"Film likes The History Boys, Starter For 10 and The Theory of Everything had filled me with fantasy and anticipation for what awaited beyond the drudgery of A-levels"Vivienne Hopley-Jones

I remember coming to university with the expectation that it would be nothing like school. I was finally away from my tiny town in Kent and in a real, if equally tiny, city. I had my own key for the first time. I had a kettle. I no longer had to register my presence with anyone at any point during the day. Yes, I had finally entered the realms of both social and academic freedom. 

Film likes The History Boys, Starter For 10 and The Theory of Everything had filled me with fantasy and anticipation for what awaited beyond the drudgery of sixth-form and A-levels; I would be totally in control of what I did and when I did it and who I did it with. I imagined I would drink a lot of red wine and leisurely sit reading eighteenth-century poetry, which I would later discuss with my DoS; who had obviously, become both my friend and mentor. 

Rather disappointingly, this was not the case. The red wine I drink is pretty filthy because it’s usually the cheapest option in Sainsbury’s, I don’t actually think my DoS likes me and, as it turns out, the first two years of university are suspiciously similar to school. 

‘Well’ he said, ‘the first two years are kind of like eating your peas; and now you’ve done that, you can get down and play.’

Fine, not in a social sense; socially it was now acceptable to be clever, rather than deeply uncool, and I had to spend relatively less time secretly smoking in a graveyard to avoid Saturday detentions. But academically the stricture and obligations of a school curriculum seemed to still be there.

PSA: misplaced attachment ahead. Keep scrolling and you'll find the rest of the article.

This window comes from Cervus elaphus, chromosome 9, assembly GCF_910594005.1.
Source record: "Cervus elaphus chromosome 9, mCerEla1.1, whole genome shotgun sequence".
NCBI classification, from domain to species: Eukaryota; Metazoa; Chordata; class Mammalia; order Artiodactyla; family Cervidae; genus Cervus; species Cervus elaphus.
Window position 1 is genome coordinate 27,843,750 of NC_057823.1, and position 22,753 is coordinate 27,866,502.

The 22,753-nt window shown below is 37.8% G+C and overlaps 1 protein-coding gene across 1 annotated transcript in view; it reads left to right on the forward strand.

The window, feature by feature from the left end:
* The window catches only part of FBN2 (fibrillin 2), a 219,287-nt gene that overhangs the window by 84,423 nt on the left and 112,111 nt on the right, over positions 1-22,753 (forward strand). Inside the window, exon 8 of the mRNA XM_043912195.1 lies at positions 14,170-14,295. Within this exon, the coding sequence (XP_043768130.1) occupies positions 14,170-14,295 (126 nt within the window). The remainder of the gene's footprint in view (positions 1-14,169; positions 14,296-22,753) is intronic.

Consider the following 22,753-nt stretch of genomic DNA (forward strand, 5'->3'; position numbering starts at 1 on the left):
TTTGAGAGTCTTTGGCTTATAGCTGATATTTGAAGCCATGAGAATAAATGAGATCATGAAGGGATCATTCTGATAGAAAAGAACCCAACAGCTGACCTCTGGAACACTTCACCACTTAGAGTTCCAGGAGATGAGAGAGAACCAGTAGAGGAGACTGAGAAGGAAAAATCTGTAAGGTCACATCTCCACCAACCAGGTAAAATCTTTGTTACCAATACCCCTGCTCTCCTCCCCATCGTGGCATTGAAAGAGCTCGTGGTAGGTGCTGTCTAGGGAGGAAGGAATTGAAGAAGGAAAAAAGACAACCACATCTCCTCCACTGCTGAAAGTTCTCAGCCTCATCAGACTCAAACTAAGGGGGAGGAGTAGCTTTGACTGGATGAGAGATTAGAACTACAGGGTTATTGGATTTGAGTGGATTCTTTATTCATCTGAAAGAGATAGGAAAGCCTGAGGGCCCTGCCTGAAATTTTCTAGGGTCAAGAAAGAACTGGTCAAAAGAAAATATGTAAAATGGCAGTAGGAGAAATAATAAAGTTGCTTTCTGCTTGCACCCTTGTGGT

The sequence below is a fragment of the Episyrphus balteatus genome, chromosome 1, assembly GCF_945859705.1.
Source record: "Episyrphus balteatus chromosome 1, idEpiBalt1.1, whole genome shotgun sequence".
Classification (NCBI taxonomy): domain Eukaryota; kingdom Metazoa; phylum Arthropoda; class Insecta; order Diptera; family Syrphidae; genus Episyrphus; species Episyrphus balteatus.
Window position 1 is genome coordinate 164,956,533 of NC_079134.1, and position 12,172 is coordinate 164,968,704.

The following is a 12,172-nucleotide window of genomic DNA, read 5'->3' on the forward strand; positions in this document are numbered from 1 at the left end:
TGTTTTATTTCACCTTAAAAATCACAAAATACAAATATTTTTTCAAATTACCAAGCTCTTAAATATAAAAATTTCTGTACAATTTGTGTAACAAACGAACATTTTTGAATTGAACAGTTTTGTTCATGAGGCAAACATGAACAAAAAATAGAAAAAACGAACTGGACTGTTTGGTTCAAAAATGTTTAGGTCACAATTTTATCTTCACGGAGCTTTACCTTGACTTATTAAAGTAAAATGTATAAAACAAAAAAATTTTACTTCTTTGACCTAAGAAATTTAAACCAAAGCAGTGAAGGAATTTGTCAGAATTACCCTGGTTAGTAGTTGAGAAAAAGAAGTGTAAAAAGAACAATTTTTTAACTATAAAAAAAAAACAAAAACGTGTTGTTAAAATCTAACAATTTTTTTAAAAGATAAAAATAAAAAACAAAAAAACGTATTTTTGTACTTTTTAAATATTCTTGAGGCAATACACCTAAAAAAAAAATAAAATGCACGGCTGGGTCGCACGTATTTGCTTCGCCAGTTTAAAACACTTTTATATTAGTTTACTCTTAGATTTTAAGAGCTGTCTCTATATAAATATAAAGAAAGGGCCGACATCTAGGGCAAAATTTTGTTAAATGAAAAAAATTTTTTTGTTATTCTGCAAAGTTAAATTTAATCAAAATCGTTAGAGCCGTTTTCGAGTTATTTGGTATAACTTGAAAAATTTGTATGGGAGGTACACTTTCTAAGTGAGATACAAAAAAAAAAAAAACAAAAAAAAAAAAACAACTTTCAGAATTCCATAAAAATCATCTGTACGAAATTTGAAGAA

The first two years of my English degree were filled with compulsory papers and time periods which, quite frankly, didn’t interest me at all. Spending eight weeks studying medieval literature (which actually isn’t very good – consider the fact that there really isn’t a lot of material to choose from: what you get given is broadly just what’s left, rather than what’s genuinely good) didn’t exactly stimulate me.

In fact, I was so wholly disengaged with this particular paper that it was only two days before my Tripos exam that I made the unfortunate discovery that I was required to complete two set text sections in the paper, rather than the single one I had been anticipating. Luckily, a friend of mine gave me her notes. With these and 48 hours of frantic revision, I was just about able to fake a reasonable understanding of Troilus and Criseyde. (The spelling of whose name I have just had to google.)

But, when third year suddenly appeared, the rules of the game had changed. I went into my first supervision of term, and after the obligatory ‘how was your summer’ conversation, my slightly wacky supervisor started expressing his excitement for the year ahead. He said something which has stuck with me over these last six weeks and I think aptly describes most arts students’ experience with the first two years of Tripos, ‘well’ he said, ‘the first two years are kind of like eating your peas; and now you’ve done that, you can get down and play.’